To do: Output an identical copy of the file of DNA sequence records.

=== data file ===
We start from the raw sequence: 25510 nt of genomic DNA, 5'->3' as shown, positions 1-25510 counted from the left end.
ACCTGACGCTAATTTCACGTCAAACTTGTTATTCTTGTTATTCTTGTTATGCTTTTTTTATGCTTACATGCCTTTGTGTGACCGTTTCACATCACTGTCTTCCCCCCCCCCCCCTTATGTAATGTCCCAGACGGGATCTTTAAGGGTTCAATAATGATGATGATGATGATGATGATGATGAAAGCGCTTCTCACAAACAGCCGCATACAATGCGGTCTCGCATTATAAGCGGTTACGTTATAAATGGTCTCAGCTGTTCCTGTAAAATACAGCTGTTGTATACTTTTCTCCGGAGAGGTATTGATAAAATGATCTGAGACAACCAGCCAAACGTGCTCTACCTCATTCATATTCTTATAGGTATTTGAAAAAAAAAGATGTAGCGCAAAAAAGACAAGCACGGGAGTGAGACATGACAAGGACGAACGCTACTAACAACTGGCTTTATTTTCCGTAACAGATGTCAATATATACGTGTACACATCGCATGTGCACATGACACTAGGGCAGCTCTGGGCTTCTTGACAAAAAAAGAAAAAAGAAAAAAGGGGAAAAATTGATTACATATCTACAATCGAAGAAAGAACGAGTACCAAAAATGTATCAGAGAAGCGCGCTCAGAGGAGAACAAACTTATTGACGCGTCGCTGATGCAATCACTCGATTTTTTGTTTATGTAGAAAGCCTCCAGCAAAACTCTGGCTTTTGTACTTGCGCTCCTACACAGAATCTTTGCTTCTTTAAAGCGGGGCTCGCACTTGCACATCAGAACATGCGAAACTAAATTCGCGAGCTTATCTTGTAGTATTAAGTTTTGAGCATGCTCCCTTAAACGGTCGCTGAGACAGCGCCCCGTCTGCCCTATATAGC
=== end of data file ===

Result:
We start from the raw sequence: 25510 nt of genomic DNA, 5'->3' as shown, positions 1-25510 counted from the left end.
ACCTGACGCTAATTTCACGTCAAACTTGTTATTCTTGTTATTCTTGTTATGCTTTTTTTATGCTTACATGCCTTTGTGTGACCGTTTCACATCACTGTCTTCCCCCCCCCCCCCTTATGTAATGTCCCAGACGGGATCTTTAAGGGTTCAATAATGATGATGATGATGATGATGATGATGAAAGCGCTTCTCACAAACAGCCGCATACAATGCGGTCTCGCATTATAAGCGGTTACGTTATAAATGGTCTCAGCTGTTCCTGTAAAATACAGCTGTTGTATACTTTTCTCCGGAGAGGTATTGATAAAATGATCTGAGACAACCAGCCAAACGTGCTCTACCTCATTCATATTCTTATAGGTATTTGAAAAAAAAAGATGTAGCGCAAAAAAGACAAGCACGGGAGTGAGACATGACAAGGACGAACGCTACTAACAACTGGCTTTATTTTCCGTAACAGATGTCAATATATACGTGTACACATCGCATGTGCACATGACACTAGGGCAGCTCTGGGCTTCTTGACAAAAAAAGAAAAAAGAAAAAAGGGGAAAAATTGATTACATATCTACAATCGAAGAAAGAACGAGTACCAAAAATGTATCAGAGAAGCGCGCTCAGAGGAGAACAAACTTATTGACGCGTCGCTGATGCAATCACTCGATTTTTTGTTTATGTAGAAAGCCTCCAGCAAAACTCTGGCTTTTGTACTTGCGCTCCTACACAGAATCTTTGCTTCTTTAAAGCGGGGCTCGCACTTGCACATCAGAACATGCGAAACTAAATTCGCGAGCTTATCTTGTAGTATTAAGTTTTGAGCATGCTCCCTTAAACGGTCGCTGAGACAGCGCCCCGTCTGCCCTATATAGC